Object Recognition Accuracy can be used to reflect the descriptiveness of these descriptors. And the basic pipeline in object recognition is to match local/global descriptors between two models. Since there exists several descriptors based on normals, we therefore resort to Principle Component Analysis to estimate the surface normals. Regarding local descriptors, to make a fair comparison, the same keypoint extraction algorithm (SIFT in our experiments) are adopted to select feature points. Furthermore, another important parameter, i.e. the support region size, determining the neighbors around feature point that is utilized to compute local descriptor, is arranged the same value (5cm in our experiments). As for global approaches, we will use these methods to directly extract descriptor from the entire objects’ point clouds without any preprocessing.

Table 2 presents the dimensionality and recognition accuracy of the chose local and global descriptors. From the results, we can draw the following observations. First, in terms of local descriptors, SHOTColor and PFHColor works surprisingly well and become the best-performing methods on this dataset, which outperform the original SHOT and PFH respectively. It can be concluded that fusing color information well contribute to improve the recognition accuracy. Second, the second best performance descriptors are PFH, followed by FPFH and SHOT (producing a similar result). Third, from global descriptors point of view, ESF achieve the highest accuracy compared to other global methods, followed by VFH. OUR-CVFH demonstrates the moderate results which is much better than CVFH and GFPFH.

Descriptors Type Size Recognition Accuracy
SI Local 153 36.7
3DSC Local 1980 21.7
PFH Local 125 53.3
PFHColor Local 250 55.0
FPFH Local 33 51.7
SHOT Local 352 51.7
SHOTColor Local 1344 58.3
USC Local 1960 38.3
GFPFH Global 16 43.3
VFH Global 308 76.7
CVFH Global 308 53.3
OUR-CVFH Global 308 60.0
ESF Global 640 78.3
Table 2: The dimensionality and recognition accuracy of these selected descriptors

3.5 Efficiency

Computational efficiency of feature extraction is another crucial performance measurement for evaluating the 3D point cloud descriptors. As for local-based methods, since the feature construction highly relies on the local surface information, the number of points within the support region therefore directly affects the running time for descriptor generation, we compute the average time on several point cloud models (extracting 100 descriptors from each model) with respect to the size of the support for each local-based approach. In the case of global-based strategies, since the number of points in objects’ point cloud model have directly effect on the computational efficiency, we calculate the average time costs on different models for the formation of global descriptor for each entire model.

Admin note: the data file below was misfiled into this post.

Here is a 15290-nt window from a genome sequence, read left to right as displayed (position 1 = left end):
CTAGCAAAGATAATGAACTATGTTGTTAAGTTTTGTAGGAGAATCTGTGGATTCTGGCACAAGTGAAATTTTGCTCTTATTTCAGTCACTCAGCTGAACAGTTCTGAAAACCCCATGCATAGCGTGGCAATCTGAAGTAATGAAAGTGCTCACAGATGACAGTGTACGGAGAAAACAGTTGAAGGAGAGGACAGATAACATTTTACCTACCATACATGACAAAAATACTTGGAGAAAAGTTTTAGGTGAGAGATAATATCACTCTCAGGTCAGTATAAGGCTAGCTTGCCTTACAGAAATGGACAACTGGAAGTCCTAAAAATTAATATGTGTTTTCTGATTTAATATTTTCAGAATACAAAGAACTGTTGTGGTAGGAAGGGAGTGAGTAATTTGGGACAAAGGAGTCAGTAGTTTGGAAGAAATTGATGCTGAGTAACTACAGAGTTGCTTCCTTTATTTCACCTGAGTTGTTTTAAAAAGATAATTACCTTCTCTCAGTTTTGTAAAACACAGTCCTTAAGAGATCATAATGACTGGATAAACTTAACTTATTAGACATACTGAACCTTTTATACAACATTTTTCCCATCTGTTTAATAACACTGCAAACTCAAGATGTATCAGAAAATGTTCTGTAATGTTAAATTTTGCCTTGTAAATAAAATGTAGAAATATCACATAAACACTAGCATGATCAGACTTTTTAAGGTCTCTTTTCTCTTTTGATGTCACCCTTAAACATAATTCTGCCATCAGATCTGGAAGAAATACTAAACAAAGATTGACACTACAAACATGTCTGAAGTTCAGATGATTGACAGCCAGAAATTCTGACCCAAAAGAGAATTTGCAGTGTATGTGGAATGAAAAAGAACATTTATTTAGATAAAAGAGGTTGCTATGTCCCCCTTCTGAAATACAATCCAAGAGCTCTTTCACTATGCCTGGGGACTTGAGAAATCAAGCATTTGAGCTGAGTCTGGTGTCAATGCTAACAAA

Several experiments were carried out to perform evaluation regarding computational efficiency of the selected local and global descriptors. Figure 12 presents the running time of local descriptors with increasing the radius by Buch2016Local . In can be clearly seen that first, SI descriptor is the most efficient descriptor. In contrast, PFHColor and PFH become the most computationally expensive descriptors as the radius increases, although they are faster than 3DSC and USC when the raidus is 0.05. Second, FPFH, SHOT and SHOTColor descriptors achieving almost the same performance in terms of running time are slightly slower compared to SI, but they outperform the other descriptors significantly. Third, it is also relatively time-consuming to build 3DSC ans USC descriptors which outperform PFHColor and PFH remarkably when the radius is greater than 0.07.

Table2 gives the average computation time required to extract a global descriptor over selected point cloud models using different global methods. It is worth pointing out that VFH achieves the best computational performance, which is nearly one or two order of magnitude faster compared to CVFH and OUR-CVFH or GFPFH.

Overall, SI and VFH perform best among local-based descriptors and global-based descriptors respectively. They specifically be suitable for real-time application, while PFHColor and GFPFH take extremely high computational cost to generate the local and global descriptor separately.

Figure 12: Computation time required to generate 100 descriptor using each selected local descriptors in the support region with varying raidus.
Global-based descriptors Computation time(ms)
GFPFH 110,157
VFH 111
CVFH 5,169
ORU-CVFH 5,209
ESF 329
Table 3: Average running time of selected global descriptors on randomly chosen objects’ point cloud models (in ms)

3.6 Discussion

From the experimental results with respect to recognition accuracy and computational efficiency described above, we summarize some points as following.

First, the SHOTColor descriptor produces a relatively satisfactory accuracy at the cost of higher computational time requirement. In contrast, the SI method can be considered as a better choice for time-crucial systems which donot emphasize on descriptiveness performance.

Second, global-based descriptors ESF, VFH and local-based descriptor SHOTColor provide a good balance between accuracy and running efficiency. These three descriptors are suitable for real-time object recognition application to make full of their advantages (expressiveness and high-efficiency).

4 Conclusion